Like it or not, your ugly federal office building beckons

After something like 8,000 Federal Drive with Tom Temin interviews over the years, I really can't name a single favorite. This past week, though, the most fun i...

I often get asked, who was your favorite interview?

After something like 8,000 Federal Drive with Tom Temin interviews over the years, I really can’t name a single favorite. This past week, though, the most fun interview was with two federal employees whose function I almost never interview — public affairs. Public affair officers (PAOs) arrange guests for us, but are rarely the guests themselves.

But Kamara Jones, the acting assistant secretary for public affairs at Health and Human Services, wanted to come onto the show along with HHS’ online Communications Director, Kelly Langford.

Why? In defense of the Hubert H. Humphrey Federal Building, headquarters of HHS, a local newspaper reporter had declared the building the ugliest in Washington, D.C. The article added to a long history of debate over the appearance of federal buildings, particularly those from the late 1960s and early 1970s designed in a style known as Brutalism. The Housing and Urban Development’s Robert C. Weaver Building sometimes gets lumped in. The FBI’s headquarters at Pennsylvania Avenue and 9th Street NW follows Brutalist themes.

At the municipal level, Boston, Massachusetts city fall reigns as a supreme example of the Brutalist style. Sitting on its steps, I ate quite a few platefuls of spaghetti there in my jock days, carbo-loading on the evenings before running the Boston Marathon.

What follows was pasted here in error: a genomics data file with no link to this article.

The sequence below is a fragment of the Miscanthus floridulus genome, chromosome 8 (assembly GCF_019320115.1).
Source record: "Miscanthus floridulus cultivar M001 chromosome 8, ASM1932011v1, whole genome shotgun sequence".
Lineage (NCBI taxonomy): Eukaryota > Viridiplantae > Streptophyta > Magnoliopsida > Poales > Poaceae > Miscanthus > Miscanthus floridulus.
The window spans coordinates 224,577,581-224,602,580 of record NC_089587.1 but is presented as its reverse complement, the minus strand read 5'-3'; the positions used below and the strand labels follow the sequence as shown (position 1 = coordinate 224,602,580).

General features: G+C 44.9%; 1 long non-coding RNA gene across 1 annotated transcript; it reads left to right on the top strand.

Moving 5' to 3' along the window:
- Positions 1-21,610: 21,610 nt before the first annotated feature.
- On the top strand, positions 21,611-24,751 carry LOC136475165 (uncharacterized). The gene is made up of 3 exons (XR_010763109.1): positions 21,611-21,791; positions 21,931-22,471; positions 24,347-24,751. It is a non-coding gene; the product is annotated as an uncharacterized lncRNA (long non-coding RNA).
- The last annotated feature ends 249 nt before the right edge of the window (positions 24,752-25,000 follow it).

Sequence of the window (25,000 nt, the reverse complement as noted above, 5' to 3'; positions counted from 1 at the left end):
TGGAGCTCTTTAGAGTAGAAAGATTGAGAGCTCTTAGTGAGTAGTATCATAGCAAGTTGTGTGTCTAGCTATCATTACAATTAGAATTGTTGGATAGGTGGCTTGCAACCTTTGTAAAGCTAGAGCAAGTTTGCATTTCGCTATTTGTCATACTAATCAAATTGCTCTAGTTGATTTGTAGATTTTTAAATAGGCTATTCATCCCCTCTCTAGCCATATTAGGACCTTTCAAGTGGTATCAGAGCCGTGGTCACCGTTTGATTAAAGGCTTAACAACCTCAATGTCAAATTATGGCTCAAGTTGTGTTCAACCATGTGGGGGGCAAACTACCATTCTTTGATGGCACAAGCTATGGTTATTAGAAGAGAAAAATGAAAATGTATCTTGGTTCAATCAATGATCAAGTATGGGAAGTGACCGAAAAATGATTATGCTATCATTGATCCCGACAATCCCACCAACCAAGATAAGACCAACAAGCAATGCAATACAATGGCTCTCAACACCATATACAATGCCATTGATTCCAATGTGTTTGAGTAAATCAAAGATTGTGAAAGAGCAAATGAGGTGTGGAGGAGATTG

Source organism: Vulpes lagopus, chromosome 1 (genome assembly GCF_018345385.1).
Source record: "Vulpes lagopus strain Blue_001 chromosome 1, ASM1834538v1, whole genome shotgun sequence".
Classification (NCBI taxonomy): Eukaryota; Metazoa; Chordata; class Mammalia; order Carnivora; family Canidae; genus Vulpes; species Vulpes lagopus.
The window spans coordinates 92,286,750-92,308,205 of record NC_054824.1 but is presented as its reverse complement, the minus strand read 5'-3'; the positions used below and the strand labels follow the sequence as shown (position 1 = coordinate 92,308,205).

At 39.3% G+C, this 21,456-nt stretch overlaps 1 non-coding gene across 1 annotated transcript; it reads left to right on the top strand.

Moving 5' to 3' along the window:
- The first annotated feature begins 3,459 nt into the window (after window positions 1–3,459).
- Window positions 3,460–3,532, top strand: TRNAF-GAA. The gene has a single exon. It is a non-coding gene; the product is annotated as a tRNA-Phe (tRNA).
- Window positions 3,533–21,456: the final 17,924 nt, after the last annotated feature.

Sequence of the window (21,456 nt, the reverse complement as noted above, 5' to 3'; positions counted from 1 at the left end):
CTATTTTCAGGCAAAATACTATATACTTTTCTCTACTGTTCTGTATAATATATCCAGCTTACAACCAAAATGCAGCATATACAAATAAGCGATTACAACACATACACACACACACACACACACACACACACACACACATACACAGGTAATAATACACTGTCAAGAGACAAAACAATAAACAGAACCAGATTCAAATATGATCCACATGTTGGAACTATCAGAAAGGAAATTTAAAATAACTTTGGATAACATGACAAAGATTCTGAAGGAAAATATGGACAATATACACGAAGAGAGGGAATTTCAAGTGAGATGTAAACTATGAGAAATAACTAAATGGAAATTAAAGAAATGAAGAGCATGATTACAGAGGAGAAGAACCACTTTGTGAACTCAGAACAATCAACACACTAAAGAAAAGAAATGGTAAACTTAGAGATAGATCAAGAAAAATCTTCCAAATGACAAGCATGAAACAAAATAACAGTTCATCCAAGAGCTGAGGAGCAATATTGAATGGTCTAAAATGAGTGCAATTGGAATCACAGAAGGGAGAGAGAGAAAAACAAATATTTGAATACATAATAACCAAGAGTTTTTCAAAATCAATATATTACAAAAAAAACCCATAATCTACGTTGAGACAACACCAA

Jones and Langford are in a mock dispute with the newspaper reporter for, in their opinion, failing to acknowledge all the great work done by HHS employees within. Langford created a Twitter account, or should I say, X account, so the Humphrey building can speak for itself. It’s all in good fun, although, as the building says, the internet can be “brutal[ist].” Some responders questioned why HHS would pull a publicity stunt when the world is in such horrible shape. One employee noted the number of mice she’d trapped inside.

I should note that Jones and Langford spoke from HHS’ nicely equipped studio in that very building — and not from their respective dining rooms.